Pag. 83: The pleasure of having been able to see a pupil improve
Mancini narrates how he started teaching a teenager who had been discarded by other two teachers. After much patient work, he improved very much — “I cannot say how much pleasure I obtained from this… Loving singers/teachers/professionals: what relief do we feel, when a pupil gets it right!”
Pag. 83: Singing only chest voice for some time to train a small voice
A little voice (vocetta) might improve if the teacher makes it sing for some time only in chest voice.
Pag. 86: Never force the voice
Probably the worst thing a singer can do, and a teacher to his pupil: force the voice if the venue is big or too big. Never force!
Pag. 88/89: Mistaking the “Fach” of a pupil
How many times it happens that a teacher torments a real soprano making him/her sing as a contralto, or viceversa a contralto forced to sing soprano… God forgive that teacher...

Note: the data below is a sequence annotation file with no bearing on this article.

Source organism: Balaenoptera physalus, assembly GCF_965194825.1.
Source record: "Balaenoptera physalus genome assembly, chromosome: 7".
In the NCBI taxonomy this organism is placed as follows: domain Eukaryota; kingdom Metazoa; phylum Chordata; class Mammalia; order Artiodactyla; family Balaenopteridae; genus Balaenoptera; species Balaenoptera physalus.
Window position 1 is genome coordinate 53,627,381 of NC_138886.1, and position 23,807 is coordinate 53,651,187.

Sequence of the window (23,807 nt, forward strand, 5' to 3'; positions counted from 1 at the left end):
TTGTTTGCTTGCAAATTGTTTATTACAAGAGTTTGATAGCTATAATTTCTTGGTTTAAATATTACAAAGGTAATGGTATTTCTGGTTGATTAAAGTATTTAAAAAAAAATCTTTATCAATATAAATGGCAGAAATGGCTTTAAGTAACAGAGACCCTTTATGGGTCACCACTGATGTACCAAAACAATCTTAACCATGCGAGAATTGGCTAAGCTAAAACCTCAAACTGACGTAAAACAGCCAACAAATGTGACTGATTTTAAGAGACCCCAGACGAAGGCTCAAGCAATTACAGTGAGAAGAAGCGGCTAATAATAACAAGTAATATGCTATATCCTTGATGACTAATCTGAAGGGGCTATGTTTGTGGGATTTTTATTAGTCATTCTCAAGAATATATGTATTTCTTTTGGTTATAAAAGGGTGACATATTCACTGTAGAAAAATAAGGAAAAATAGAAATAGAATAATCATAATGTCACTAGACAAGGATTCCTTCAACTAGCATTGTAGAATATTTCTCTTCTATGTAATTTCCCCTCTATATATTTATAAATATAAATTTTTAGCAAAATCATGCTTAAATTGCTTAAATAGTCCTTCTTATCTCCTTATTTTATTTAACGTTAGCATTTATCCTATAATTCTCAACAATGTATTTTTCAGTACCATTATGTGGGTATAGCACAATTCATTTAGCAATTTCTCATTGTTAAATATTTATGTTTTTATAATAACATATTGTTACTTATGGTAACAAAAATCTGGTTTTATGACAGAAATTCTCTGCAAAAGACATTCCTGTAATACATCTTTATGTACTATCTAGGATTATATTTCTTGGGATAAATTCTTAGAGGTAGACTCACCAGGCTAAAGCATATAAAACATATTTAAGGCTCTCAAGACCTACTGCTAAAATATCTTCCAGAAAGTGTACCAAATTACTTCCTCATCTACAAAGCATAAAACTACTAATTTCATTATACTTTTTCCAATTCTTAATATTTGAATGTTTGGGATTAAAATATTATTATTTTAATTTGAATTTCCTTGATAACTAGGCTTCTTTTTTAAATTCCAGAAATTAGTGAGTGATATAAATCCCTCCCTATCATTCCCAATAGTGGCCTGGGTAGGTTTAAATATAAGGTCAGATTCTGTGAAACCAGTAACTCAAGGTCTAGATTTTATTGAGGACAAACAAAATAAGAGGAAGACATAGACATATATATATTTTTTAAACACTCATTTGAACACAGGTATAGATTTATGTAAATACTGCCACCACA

Pag. 91: Portamento=Legato
Portamento means going from one note to the other LEGANDO (binding, joining) the voice, with perfect proportion and union, either ascending or descending. Wow, legato isn’t a romantic Wagner invention. Wow.
Pag. 94: Legato and strong torax/petto = being able to sing to the hearts
Indeed, the ability of singing legato and having a strong chest — which in Mancini seems to signify a strong torax, a strong resonance, which is also connected to supporting and opening the rib cage — gives as a result the ability to move the audience, singing to the hearts.
Pag. 94: SUPPORT of the fiato!
The good singer is able to KEEP the breath/fiato in such a way that he can do all sort of things with his voice without any noticeable fatigue, this by ACCOSTUMING THE BELLOWS OF THE VOICE TO SUPPORT, GRADE AND DIMINISH THE VOICE — what are the bellows of the voice if not the organs that regulate the flow of the air, id est, diaphragm, abdomen, ribs? You can’t say it any clearer… Singing without support is not something the sacred Belcanto castrati would have approved. No way they could have sung those long messe di voce without proper air flow regulation!